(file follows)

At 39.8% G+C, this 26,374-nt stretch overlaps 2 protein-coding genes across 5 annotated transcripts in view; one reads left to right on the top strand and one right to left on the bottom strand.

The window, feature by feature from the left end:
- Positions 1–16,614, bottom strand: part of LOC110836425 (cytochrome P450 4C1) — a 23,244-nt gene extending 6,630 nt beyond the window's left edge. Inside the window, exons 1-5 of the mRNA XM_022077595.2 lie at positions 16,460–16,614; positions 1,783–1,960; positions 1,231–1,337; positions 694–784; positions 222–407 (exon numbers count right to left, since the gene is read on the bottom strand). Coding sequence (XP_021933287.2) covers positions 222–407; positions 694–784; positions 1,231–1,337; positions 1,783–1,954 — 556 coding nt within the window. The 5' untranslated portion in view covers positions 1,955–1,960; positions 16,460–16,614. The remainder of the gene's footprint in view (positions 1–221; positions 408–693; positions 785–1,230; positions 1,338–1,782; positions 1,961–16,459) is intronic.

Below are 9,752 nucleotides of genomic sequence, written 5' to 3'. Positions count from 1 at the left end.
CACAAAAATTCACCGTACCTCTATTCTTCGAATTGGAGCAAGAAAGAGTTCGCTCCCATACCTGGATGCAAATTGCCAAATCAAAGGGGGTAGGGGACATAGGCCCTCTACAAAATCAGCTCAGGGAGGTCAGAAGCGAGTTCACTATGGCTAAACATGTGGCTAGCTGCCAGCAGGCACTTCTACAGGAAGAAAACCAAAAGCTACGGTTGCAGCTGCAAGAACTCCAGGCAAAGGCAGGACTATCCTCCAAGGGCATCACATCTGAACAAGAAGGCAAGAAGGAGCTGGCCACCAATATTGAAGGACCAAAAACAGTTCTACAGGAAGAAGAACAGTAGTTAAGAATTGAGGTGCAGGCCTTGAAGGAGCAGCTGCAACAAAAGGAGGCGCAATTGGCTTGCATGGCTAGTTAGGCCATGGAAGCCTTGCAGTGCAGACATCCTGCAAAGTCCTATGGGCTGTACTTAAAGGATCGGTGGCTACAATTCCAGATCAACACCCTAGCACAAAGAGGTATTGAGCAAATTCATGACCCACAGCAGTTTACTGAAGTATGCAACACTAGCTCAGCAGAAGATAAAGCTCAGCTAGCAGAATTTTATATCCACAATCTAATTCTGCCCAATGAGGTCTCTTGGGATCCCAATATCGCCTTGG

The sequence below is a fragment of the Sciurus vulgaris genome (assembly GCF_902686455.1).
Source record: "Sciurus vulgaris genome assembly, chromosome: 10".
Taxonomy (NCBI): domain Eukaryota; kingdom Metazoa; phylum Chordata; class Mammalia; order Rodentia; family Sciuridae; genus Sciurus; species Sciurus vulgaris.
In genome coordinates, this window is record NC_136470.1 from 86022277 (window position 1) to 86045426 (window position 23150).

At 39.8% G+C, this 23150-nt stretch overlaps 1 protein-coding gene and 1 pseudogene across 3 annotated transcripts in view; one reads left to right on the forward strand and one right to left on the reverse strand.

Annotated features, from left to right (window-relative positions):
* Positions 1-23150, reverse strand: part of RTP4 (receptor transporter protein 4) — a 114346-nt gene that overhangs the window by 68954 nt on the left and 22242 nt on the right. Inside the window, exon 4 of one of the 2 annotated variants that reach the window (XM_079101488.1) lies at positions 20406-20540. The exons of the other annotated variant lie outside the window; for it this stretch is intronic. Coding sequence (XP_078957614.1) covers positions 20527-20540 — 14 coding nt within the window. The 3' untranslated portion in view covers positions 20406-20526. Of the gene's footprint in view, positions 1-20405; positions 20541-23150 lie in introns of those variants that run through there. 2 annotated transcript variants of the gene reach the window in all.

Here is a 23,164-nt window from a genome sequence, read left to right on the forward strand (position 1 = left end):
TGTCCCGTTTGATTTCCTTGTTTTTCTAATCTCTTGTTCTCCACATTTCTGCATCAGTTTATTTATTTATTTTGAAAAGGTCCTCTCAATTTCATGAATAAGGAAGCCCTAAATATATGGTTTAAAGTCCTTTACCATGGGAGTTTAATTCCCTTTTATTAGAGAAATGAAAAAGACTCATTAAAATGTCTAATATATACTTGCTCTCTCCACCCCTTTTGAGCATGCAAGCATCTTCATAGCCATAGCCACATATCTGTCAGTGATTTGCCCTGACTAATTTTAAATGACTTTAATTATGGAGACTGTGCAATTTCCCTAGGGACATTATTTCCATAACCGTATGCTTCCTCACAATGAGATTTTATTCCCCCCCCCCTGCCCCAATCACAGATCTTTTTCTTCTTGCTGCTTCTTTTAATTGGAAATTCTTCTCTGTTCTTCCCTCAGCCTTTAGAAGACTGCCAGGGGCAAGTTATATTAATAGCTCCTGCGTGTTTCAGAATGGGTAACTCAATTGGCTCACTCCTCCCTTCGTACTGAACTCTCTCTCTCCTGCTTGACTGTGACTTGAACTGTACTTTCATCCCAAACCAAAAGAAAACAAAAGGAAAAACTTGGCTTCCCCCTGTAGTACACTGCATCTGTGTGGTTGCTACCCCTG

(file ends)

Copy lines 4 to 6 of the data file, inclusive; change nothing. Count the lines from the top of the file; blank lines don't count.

Below are 9,752 nucleotides of genomic sequence, written 5' to 3'. Positions count from 1 at the left end.
CACAAAAATTCACCGTACCTCTATTCTTCGAATTGGAGCAAGAAAGAGTTCGCTCCCATACCTGGATGCAAATTGCCAAATCAAAGGGGGTAGGGGACATAGGCCCTCTACAAAATCAGCTCAGGGAGGTCAGAAGCGAGTTCACTATGGCTAAACATGTGGCTAGCTGCCAGCAGGCACTTCTACAGGAAGAAAACCAAAAGCTACGGTTGCAGCTGCAAGAACTCCAGGCAAAGGCAGGACTATCCTCCAAGGGCATCACATCTGAACAAGAAGGCAAGAAGGAGCTGGCCACCAATATTGAAGGACCAAAAACAGTTCTACAGGAAGAAGAACAGTAGTTAAGAATTGAGGTGCAGGCCTTGAAGGAGCAGCTGCAACAAAAGGAGGCGCAATTGGCTTGCATGGCTAGTTAGGCCATGGAAGCCTTGCAGTGCAGACATCCTGCAAAGTCCTATGGGCTGTACTTAAAGGATCGGTGGCTACAATTCCAGATCAACACCCTAGCACAAAGAGGTATTGAGCAAATTCATGACCCACAGCAGTTTACTGAAGTATGCAACACTAGCTCAGCAGAAGATAAAGCTCAGCTAGCAGAATTTTATATCCACAATCTAATTCTGCCCAATGAGGTCTCTTGGGATCCCAATATCGCCTTGG

The sequence below is a fragment of the Sciurus vulgaris genome (assembly GCF_902686455.1).